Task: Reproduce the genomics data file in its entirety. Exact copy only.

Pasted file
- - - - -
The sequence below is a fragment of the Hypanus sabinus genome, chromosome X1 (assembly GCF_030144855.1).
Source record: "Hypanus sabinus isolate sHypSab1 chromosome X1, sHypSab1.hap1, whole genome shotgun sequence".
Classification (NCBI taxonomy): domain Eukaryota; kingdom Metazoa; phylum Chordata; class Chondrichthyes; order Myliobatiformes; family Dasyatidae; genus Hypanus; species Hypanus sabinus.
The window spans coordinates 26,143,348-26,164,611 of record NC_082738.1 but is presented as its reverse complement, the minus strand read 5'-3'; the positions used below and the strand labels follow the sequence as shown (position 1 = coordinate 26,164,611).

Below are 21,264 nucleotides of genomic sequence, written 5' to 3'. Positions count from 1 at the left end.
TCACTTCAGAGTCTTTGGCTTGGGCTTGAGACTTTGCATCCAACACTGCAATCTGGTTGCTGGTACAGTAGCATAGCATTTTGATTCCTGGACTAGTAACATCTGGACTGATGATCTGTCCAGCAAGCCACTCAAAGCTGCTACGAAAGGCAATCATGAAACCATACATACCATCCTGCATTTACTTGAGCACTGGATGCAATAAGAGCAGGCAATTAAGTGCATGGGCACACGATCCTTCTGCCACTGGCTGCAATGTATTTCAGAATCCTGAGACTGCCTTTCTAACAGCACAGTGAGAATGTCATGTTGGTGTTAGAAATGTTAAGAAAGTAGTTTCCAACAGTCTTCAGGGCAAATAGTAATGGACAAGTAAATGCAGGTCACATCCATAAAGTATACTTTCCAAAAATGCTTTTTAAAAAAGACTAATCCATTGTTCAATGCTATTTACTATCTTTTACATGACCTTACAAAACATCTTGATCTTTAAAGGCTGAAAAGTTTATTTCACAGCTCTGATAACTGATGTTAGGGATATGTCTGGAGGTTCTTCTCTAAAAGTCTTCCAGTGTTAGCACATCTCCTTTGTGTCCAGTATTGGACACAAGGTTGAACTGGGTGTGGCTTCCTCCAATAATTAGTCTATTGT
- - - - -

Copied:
The sequence below is a fragment of the Hypanus sabinus genome, chromosome X1 (assembly GCF_030144855.1).
Source record: "Hypanus sabinus isolate sHypSab1 chromosome X1, sHypSab1.hap1, whole genome shotgun sequence".
Classification (NCBI taxonomy): domain Eukaryota; kingdom Metazoa; phylum Chordata; class Chondrichthyes; order Myliobatiformes; family Dasyatidae; genus Hypanus; species Hypanus sabinus.
The window spans coordinates 26,143,348-26,164,611 of record NC_082738.1 but is presented as its reverse complement, the minus strand read 5'-3'; the positions used below and the strand labels follow the sequence as shown (position 1 = coordinate 26,164,611).

Below are 21,264 nucleotides of genomic sequence, written 5' to 3'. Positions count from 1 at the left end.
TCACTTCAGAGTCTTTGGCTTGGGCTTGAGACTTTGCATCCAACACTGCAATCTGGTTGCTGGTACAGTAGCATAGCATTTTGATTCCTGGACTAGTAACATCTGGACTGATGATCTGTCCAGCAAGCCACTCAAAGCTGCTACGAAAGGCAATCATGAAACCATACATACCATCCTGCATTTACTTGAGCACTGGATGCAATAAGAGCAGGCAATTAAGTGCATGGGCACACGATCCTTCTGCCACTGGCTGCAATGTATTTCAGAATCCTGAGACTGCCTTTCTAACAGCACAGTGAGAATGTCATGTTGGTGTTAGAAATGTTAAGAAAGTAGTTTCCAACAGTCTTCAGGGCAAATAGTAATGGACAAGTAAATGCAGGTCACATCCATAAAGTATACTTTCCAAAAATGCTTTTTAAAAAAGACTAATCCATTGTTCAATGCTATTTACTATCTTTTACATGACCTTACAAAACATCTTGATCTTTAAAGGCTGAAAAGTTTATTTCACAGCTCTGATAACTGATGTTAGGGATATGTCTGGAGGTTCTTCTCTAAAAGTCTTCCAGTGTTAGCACATCTCCTTTGTGTCCAGTATTGGACACAAGGTTGAACTGGGTGTGGCTTCCTCCAATAATTAGTCTATTGT